The words saccharin, saccharine sound the same but have different meanings and spellings. Why do saccharin, saccharine sound the same even though they are completely different words?
The answer is simple: saccharin, saccharine are homophones of the English language.
A white crystalline powder, C7H5NO3S, having a taste about 500 times sweeter than cane sugar, used as a calorie-free sweetener.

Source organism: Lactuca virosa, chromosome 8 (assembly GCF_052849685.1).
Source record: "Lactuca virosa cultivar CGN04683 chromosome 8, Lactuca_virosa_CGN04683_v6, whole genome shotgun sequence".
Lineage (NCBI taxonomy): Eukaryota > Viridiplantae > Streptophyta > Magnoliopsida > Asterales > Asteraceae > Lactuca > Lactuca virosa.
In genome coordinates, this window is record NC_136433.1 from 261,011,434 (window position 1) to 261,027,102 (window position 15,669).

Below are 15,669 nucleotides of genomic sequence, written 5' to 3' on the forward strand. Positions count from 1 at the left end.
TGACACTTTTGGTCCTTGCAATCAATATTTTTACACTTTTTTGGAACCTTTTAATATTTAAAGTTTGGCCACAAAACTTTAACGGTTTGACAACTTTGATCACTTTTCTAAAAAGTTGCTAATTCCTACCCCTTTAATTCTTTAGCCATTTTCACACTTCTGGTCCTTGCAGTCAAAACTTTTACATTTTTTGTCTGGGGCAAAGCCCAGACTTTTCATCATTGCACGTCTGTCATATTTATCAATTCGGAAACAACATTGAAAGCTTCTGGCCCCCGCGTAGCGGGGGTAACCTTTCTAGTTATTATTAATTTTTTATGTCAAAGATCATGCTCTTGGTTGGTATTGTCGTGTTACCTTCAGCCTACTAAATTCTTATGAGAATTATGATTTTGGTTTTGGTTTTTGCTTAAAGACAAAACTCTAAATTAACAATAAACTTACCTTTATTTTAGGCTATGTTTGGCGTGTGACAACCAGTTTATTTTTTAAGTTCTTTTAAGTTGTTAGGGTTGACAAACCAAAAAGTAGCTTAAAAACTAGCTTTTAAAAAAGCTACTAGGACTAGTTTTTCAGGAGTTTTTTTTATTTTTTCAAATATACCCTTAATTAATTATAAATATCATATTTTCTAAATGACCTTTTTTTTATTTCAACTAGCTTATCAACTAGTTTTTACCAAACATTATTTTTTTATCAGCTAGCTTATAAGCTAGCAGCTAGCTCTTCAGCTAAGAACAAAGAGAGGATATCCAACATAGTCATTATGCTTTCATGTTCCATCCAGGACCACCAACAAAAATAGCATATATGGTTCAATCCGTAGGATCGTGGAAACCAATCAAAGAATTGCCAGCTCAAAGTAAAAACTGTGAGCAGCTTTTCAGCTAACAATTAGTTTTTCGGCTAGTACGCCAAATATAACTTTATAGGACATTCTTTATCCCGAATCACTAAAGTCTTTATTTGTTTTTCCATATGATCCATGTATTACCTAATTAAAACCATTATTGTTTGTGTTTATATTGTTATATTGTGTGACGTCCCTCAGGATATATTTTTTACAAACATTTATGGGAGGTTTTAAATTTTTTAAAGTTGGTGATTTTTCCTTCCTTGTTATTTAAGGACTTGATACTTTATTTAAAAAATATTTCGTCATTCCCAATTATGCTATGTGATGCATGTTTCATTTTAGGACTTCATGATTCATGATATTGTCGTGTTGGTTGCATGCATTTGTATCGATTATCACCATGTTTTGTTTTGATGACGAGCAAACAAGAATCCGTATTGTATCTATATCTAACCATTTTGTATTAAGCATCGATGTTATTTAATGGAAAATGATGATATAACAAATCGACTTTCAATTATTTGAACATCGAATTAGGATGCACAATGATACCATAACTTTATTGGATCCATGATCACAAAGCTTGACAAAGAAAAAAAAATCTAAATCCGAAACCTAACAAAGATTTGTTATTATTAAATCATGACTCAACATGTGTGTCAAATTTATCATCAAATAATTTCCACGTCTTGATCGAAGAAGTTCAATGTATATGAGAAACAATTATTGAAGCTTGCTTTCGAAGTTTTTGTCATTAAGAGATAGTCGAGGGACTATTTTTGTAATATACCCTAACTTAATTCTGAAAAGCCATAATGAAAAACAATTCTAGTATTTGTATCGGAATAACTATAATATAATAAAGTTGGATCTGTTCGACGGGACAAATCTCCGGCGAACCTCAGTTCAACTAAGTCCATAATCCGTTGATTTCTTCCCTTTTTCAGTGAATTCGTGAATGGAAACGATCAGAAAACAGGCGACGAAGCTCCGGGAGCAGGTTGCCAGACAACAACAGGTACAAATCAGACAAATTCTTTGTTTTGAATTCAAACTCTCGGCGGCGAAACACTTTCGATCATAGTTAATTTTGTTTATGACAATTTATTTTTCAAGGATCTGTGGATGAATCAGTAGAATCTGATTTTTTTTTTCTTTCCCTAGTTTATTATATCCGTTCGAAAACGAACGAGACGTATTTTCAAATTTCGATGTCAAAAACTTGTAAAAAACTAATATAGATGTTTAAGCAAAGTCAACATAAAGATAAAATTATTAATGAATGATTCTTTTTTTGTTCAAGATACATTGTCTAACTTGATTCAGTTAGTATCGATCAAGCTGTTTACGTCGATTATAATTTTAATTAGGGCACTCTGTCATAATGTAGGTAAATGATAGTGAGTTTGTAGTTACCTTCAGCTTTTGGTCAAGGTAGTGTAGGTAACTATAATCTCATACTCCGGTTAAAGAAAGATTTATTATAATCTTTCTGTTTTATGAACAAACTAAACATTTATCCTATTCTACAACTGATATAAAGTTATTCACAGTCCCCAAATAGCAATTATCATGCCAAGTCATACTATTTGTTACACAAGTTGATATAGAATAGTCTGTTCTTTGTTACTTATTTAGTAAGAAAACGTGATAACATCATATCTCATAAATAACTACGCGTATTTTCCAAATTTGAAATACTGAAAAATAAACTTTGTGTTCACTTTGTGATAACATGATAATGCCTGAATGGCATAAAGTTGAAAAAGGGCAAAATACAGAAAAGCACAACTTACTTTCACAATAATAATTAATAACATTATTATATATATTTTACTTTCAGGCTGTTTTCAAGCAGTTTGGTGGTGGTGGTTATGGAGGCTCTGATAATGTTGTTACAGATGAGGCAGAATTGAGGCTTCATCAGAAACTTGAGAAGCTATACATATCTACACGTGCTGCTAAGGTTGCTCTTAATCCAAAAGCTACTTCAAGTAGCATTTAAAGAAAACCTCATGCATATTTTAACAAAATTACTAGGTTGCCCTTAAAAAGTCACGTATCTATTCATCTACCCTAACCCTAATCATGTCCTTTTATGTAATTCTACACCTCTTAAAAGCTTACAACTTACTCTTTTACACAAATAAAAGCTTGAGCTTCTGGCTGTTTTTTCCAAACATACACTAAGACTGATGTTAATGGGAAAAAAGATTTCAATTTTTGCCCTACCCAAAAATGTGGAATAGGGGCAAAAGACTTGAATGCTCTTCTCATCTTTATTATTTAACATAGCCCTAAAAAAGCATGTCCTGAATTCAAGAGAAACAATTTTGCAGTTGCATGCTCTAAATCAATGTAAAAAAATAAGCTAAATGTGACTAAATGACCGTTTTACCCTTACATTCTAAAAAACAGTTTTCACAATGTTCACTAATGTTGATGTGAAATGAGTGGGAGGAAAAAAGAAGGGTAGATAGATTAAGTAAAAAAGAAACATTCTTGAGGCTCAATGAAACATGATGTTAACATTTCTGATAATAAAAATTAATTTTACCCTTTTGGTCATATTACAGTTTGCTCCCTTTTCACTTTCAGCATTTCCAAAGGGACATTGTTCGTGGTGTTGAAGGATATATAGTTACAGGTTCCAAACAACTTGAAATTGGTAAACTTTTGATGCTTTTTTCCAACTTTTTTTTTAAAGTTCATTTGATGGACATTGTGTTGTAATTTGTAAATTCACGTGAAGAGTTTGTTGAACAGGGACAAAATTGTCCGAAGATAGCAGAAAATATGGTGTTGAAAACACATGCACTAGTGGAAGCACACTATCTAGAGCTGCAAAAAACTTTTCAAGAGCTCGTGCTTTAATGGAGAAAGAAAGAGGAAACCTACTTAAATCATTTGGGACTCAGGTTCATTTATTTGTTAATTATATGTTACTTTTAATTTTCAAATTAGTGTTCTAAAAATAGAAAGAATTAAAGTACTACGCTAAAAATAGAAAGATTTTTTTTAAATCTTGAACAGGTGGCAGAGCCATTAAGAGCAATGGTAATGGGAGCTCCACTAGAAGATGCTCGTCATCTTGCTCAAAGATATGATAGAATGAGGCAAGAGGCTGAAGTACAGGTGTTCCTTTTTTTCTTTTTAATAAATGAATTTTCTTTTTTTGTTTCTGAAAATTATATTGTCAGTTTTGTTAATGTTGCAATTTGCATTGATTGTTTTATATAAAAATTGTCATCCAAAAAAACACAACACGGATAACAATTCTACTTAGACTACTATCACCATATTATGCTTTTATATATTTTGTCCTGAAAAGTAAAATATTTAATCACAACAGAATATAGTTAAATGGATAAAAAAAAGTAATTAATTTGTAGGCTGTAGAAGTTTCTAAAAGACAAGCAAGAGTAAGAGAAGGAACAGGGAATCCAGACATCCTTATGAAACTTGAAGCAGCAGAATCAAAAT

Of, relating to, or characteristic of sugar or saccharin; sweet.
Having a cloyingly sweet attitude, tone, or character: a saccharine smile.
Excessively sentimental: "It was enough for him to rely on sentiment . . . and saccharine assertions about The Home” ( Kate Millett).
Definitions from The American Heritage® Dictionary of the English Language, 4th Edition and Wordnik.
Homophones (literally "same sound") are usually defined as words that share the same pronunciation, regardless of how they are spelled.
If they are spelled the same then they are also homographs (and homonyms); if they are spelled differently then they are also heterographs (literally "different writing").